So then how can the Warriors pay for all 4 of their stars? Durant is set to sign a two year deal worth around $28 million dollars per year, making him the highest paid player on the team. He is followed by Klay Thompson, who is paid around $17 million, Green at $15 million and the 2-time MVP, Curry, at $12 million. Yes, that’s right. Steph Curry, the best player in the league and reigning MVP is the fourth highest paid player on his team. Curry signed his four year deal in 2013, back when he was having ankle and knee issues that halted his progress in developing into the greatest shooter ever. With Curry a free agent in 2017, that leaves this next season as the perfect window for this team to terrorize the league for at least a year. Durant signed a two year deal with a player option on the second year, so if he wishes to leave for another team, reunite with Russell Westbrook or stay in Oakland, he can opt out and restructure after next season when the salary cap goes up again. As unlikely and unfair as it seems, the Warriors did it. They won Game eight of the Western Conference Finals and might have already won the 2017 NBA Championship.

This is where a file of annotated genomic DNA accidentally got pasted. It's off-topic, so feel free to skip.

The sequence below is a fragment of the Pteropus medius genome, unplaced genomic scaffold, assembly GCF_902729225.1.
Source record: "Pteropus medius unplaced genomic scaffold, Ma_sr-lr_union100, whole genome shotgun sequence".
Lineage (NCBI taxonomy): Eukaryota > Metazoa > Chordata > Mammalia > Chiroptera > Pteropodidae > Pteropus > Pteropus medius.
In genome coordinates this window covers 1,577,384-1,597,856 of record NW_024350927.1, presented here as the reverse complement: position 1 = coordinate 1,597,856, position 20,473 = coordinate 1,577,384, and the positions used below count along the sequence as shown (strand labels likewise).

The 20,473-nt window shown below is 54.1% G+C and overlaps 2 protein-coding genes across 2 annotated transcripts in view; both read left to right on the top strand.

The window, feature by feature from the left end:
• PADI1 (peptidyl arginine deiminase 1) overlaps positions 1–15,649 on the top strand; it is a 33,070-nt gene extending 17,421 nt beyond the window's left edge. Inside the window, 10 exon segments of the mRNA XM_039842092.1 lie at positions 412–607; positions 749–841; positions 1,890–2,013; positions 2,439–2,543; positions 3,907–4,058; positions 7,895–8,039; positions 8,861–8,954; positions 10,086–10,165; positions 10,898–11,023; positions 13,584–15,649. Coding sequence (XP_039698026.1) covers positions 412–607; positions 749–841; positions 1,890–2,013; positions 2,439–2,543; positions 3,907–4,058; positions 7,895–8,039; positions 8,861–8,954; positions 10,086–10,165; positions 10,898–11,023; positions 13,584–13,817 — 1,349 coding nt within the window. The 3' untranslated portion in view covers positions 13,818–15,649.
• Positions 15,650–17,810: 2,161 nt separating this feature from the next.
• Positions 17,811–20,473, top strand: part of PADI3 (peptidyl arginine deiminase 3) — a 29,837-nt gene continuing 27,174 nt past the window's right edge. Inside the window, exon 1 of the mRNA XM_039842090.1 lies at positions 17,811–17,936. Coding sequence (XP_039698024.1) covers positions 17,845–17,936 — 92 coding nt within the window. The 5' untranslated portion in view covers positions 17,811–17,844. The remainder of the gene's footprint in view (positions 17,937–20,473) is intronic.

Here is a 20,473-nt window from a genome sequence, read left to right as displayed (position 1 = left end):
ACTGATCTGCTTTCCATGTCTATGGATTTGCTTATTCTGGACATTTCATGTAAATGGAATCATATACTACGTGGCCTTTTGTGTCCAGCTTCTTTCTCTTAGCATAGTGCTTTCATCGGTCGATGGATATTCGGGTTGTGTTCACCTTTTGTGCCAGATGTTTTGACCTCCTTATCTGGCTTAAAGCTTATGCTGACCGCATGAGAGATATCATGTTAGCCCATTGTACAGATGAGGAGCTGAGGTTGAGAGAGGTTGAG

Why not stay with the Thunder?

The Thunder was the first team to meet with Durant during free agency. Little did they know, that would be the last they would see of him, at least for a year.  KD chose Golden State over OKC. Why? The Thunder added more depth by trading Serge Ibaka to the Orlando Magic for Victor Oladipo, Ersan Ilyasova, and draft rights to Domantas Sabonis, so that would appear to be a better all-around team if Durant had stayed. I believe, however, the real reason Durant left is because he got tired of the lack of organization Russell Westbrook and the team would play with. The Warriors actually run offensive sets and only rely on isolation when the shot clock is fewer than eight or five seconds. The Thunder lost Durant because they could not decide who the top dog on the team anymore. Russell Westbrook’s playing style and attitude was too big to share a spotlight with anybody close to or greater than his caliber. That being said, Westbrook deserves to have his own team to lead. He is easily an early pick for next season’s MVP. The keys to the car have been given to Russell and I can’t wait to see what he does with it.

What does this mean for the rest of the league?